Up by four o’clock in the morning and walked to the Dock, where Commissioner Pett and I took barge and went to the guardships and mustered them, finding them but badly manned; thence to the Sovereign, which we found kept in good order and very clean, which pleased us well, but few of the officers on board. Thence to the Charles, and were troubled to see her kept so neglectedly by the boatswain Clements, who I always took for a very good officer; it is a very brave ship. Thence to Upnor Castle, and there went up to the top, where there is a fine prospect, but of very small force; so to the yard, and there mustered the whole ordinary, where great disorder by multitude of servants and old decrepid men, which must be remedied. So to all the storehouses and viewed the stores of all sorts and the hemp, where we found Captain Cocke’s (which he came down to see along with me) very bad, and some others, and with much content (God forgive me) I did hear by the Clerk of the Ropeyard how it was by Sir W. Batten’s private letter that one parcel of Alderman Barker’s was received.
At two o’clock to dinner to the Hill-house, and after dinner dispatched many people’s business, and then to the yard again, and looked over Mr. Gregory’s and Barrow’s houses to see the matter of difference between them concerning an alteration that Barrow would make, which I shall report to the board, but both their houses very pretty, and deserve to be so, being well kept. Then to a trial of several sorts of hemp, but could not perform it here so well as at Woolwich, but we did do it pretty well.
So took barge at the dock and to Rochester, and there Captain Cocke and I and our two men took coach about 8 at night and to Gravesend, where it was very dark before we got thither to the Swan; and there, meeting with Doncaster, an old waterman of mine above bridge, we eat a short supper, being very merry with the drolling, drunken coachman that brought us, and so took water. It being very dark, and the wind rising, and our waterman unacquainted with this part of the river, so that we presently cast upon the Essex shore, but got off again, and so, as well as we could, went on, but I in such fear that I could not sleep till we came to Erith, and there it begun to be calm, and the stars to shine, and so I began to take heart again, and the rest too, and so made shift to slumber a little.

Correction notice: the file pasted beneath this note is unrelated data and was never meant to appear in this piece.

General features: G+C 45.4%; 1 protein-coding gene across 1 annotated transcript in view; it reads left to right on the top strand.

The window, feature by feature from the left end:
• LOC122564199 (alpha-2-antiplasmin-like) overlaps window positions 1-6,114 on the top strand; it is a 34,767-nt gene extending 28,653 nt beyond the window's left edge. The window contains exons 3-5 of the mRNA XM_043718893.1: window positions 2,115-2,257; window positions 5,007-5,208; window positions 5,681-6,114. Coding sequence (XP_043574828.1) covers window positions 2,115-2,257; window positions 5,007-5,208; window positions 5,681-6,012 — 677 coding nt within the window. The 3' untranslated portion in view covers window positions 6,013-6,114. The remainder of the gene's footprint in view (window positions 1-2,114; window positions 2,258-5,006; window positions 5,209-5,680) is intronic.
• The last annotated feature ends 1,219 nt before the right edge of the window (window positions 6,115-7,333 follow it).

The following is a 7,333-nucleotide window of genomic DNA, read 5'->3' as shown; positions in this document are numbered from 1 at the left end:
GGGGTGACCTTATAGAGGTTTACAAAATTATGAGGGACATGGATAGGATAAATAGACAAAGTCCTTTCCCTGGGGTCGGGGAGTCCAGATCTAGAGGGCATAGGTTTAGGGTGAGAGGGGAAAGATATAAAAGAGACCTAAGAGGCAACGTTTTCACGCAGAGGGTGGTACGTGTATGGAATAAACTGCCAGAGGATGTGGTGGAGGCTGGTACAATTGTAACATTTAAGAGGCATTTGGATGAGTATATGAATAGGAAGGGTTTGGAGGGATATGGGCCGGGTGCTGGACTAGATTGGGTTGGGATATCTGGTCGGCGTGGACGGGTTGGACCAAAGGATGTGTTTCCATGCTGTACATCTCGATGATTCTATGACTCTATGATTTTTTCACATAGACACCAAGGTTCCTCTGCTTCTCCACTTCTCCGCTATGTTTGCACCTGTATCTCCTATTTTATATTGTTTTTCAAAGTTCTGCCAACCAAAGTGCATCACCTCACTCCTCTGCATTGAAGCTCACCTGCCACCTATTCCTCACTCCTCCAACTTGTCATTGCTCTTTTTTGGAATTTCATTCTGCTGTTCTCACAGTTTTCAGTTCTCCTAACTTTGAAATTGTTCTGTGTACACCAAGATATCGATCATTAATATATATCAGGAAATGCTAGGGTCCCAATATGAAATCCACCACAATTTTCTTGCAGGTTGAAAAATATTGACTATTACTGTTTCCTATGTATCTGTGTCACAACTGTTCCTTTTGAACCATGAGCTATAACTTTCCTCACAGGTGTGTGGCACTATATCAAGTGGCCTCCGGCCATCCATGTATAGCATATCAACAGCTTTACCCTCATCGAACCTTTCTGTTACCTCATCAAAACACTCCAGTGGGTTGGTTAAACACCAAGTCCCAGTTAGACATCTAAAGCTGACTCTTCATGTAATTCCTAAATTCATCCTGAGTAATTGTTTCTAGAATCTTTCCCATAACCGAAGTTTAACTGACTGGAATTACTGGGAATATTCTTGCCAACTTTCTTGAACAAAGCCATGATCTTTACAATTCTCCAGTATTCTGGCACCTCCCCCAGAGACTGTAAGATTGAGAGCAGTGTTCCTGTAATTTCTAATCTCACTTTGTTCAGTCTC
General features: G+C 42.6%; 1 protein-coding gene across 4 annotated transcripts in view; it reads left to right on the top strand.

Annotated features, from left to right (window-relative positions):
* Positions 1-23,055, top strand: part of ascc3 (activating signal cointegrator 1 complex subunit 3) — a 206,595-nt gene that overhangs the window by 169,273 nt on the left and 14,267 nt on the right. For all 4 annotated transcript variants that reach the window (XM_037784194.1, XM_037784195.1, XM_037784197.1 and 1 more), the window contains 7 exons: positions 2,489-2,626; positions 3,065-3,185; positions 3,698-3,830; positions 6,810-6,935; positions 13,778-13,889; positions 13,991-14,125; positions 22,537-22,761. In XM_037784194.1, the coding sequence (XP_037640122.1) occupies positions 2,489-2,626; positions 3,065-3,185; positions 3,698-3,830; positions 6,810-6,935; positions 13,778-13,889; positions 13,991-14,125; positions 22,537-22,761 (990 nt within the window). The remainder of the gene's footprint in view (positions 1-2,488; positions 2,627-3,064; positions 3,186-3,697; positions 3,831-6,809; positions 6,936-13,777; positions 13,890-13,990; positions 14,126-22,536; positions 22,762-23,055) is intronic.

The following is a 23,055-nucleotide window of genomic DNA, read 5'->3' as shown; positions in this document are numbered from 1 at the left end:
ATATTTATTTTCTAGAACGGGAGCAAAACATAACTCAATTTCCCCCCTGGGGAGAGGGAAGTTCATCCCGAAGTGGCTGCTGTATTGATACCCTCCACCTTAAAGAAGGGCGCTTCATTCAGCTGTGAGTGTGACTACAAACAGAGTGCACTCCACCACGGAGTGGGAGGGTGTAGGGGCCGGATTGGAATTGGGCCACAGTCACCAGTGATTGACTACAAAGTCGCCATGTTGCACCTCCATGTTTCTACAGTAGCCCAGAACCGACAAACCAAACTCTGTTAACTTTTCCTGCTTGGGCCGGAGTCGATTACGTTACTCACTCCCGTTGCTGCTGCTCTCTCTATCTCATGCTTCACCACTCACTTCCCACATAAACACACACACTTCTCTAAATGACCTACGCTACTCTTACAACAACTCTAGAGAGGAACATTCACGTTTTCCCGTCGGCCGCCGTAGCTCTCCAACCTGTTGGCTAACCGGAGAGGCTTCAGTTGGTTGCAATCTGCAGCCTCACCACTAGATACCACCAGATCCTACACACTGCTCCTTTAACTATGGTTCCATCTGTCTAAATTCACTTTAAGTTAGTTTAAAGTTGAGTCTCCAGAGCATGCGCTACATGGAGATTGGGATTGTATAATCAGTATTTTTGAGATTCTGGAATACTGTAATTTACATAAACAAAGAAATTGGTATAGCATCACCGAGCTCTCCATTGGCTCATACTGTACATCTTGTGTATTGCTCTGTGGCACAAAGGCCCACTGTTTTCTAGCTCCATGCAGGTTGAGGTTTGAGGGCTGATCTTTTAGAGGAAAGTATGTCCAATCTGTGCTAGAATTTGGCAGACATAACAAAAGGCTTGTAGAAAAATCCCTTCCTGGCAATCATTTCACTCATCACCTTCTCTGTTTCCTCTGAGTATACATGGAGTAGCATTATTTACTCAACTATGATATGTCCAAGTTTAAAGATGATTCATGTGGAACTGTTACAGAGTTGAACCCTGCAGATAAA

Above Woolwich we lost our way, and went back to Blackwall, and up and down, being guided by nothing but the barking of a dog, which we had observed in passing by Blackwall, and so…
we must find order always
in the ordinary multitude
I view the private letter
that is a well-kept grave
above us the wind
unacquainted with sex and fear
the stars guided by nothing
but the barking of a dog
Erasure poem derived from The Diary of Samuel Pepys, Monday 4 August 1662.
Dave Bonta (bio) crowd-sources his problems by following his gut, which he shares with 100 trillion of his closest microbial friends — a close-knit, symbiotic community comprising several thousand species of bacteria, fungi, and protozoa. In a similarly collaborative fashion, all of Dave’s writing is available for reuse and creative remix under a Creative Commons Attribution-ShareAlike 3.0 United States License. For attribution in printed material, his name (Dave Bonta) will suffice, but for web use, please link back to the original. Contact him for permission to waive the “share alike” provision (e.g. for use in a conventionally copyrighted work).